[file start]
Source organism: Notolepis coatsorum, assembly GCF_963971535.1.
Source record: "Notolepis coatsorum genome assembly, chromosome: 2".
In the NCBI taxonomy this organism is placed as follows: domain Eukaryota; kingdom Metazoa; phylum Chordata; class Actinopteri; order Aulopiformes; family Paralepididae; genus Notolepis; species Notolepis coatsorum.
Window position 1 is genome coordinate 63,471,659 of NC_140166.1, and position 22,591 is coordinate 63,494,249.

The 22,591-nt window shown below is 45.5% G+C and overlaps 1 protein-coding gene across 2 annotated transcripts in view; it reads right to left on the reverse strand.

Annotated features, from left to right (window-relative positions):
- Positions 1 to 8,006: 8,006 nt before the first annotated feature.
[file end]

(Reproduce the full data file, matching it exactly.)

Source organism: Notolepis coatsorum, assembly GCF_963971535.1.
Source record: "Notolepis coatsorum genome assembly, chromosome: 2".
In the NCBI taxonomy this organism is placed as follows: domain Eukaryota; kingdom Metazoa; phylum Chordata; class Actinopteri; order Aulopiformes; family Paralepididae; genus Notolepis; species Notolepis coatsorum.
Window position 1 is genome coordinate 63,471,659 of NC_140166.1, and position 22,591 is coordinate 63,494,249.

The 22,591-nt window shown below is 45.5% G+C and overlaps 1 protein-coding gene across 2 annotated transcripts in view; it reads right to left on the reverse strand.

Annotated features, from left to right (window-relative positions):
- Positions 1 to 8,006: 8,006 nt before the first annotated feature.